Feeling cheeky? Long in the tooth? What does that even mean, and where do these weird mouth-related idioms come from? If you’re scratching your head wondering where some of these popular oral-related idioms come from, you’re not alone. Here are some of the most common mouth-themed idioms, what they mean, and in some cases even their origins!
Long in the Tooth
Long in the tooth is something we say to describe someone who is getting older. It was originally used to describe horses with receding gums, which is a natural occurrence in horses because many do not get their teeth brushed regularly. Incidentally, gum recession is also possible in adult humans for the same reason, so don’t forget to brush and floss!
Chewing the Fat
This one sounds kind of gross, but chewing the fat or chewing the rag is another way to say someone is having a long conversation or gossiping. The origins of this one are unknown, though theories include chewing on fried fat as long as possible, chewing fat to make you look like you’re talking, and even sailors chewing on salt-dried fat. According to Wikipedia, the oldest reference to chewing the fat is in the 1885 J. Brunlees Patterson book “Life in the Ranks of the British Army in India.”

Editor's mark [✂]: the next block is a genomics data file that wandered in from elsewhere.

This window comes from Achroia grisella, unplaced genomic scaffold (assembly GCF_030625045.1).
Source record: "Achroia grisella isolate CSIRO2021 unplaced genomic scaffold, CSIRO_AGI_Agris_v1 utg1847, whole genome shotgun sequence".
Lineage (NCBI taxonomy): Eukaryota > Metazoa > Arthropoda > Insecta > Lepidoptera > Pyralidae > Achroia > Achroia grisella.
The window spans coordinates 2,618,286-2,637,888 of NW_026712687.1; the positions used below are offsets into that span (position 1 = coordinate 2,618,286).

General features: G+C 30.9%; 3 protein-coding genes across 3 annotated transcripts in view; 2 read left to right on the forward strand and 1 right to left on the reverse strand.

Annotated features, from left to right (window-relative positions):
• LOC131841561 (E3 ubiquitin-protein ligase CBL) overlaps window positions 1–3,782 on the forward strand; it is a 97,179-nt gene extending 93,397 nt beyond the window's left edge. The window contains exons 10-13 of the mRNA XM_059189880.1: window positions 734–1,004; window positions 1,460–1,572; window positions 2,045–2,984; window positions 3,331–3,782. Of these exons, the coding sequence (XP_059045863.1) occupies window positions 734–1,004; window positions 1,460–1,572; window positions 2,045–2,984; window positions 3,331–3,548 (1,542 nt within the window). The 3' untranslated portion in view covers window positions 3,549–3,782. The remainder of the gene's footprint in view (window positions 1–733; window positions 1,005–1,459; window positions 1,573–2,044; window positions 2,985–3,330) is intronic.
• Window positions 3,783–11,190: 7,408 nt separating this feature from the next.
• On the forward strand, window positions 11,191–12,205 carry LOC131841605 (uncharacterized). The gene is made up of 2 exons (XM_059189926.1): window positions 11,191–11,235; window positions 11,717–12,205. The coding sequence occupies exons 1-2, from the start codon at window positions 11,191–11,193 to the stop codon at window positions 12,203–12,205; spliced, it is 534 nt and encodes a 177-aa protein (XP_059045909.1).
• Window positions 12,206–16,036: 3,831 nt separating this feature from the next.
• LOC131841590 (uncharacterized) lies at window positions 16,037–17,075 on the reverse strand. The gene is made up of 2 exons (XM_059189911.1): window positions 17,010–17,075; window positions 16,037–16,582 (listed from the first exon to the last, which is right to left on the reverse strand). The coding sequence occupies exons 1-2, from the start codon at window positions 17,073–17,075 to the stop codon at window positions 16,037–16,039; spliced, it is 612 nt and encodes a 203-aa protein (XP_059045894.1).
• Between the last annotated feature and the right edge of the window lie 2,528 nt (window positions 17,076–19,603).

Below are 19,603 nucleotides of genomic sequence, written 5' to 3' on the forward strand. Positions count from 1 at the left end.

Bite Your Tongue
We’ve probably all literally bitten our tongue at one point or another, so this unpleasant imagery is definitely not something we say to be nice. But bite your tongue actually means to stop talking or saying something that might be regrettable. The phrase is first attributed to William Shakespeare’s 1593 play “Henry VI,” but the phrase was around before then as “bide your tongue.”
Lying Through Your Teeth
The phrase lying through your teeth can be traced all the way back to the 1300s, but its exact origins are unknown. When someone is “lying through their teeth,” it means they are telling an outlandish or brazen lie.
Like Pulling Teeth
Though modern dentistry has made pulling teeth a lot easier (and a lot less painful!), the phrase “like pulling teeth” means having a very difficult time getting someone to do something. The phrase has been around since the 1830s, or possibly longer, though its exact origins are unknown.
If you’ve been “waiting til the cows come home” to schedule your exam with Dr. Lesko, please call 970-221-5115.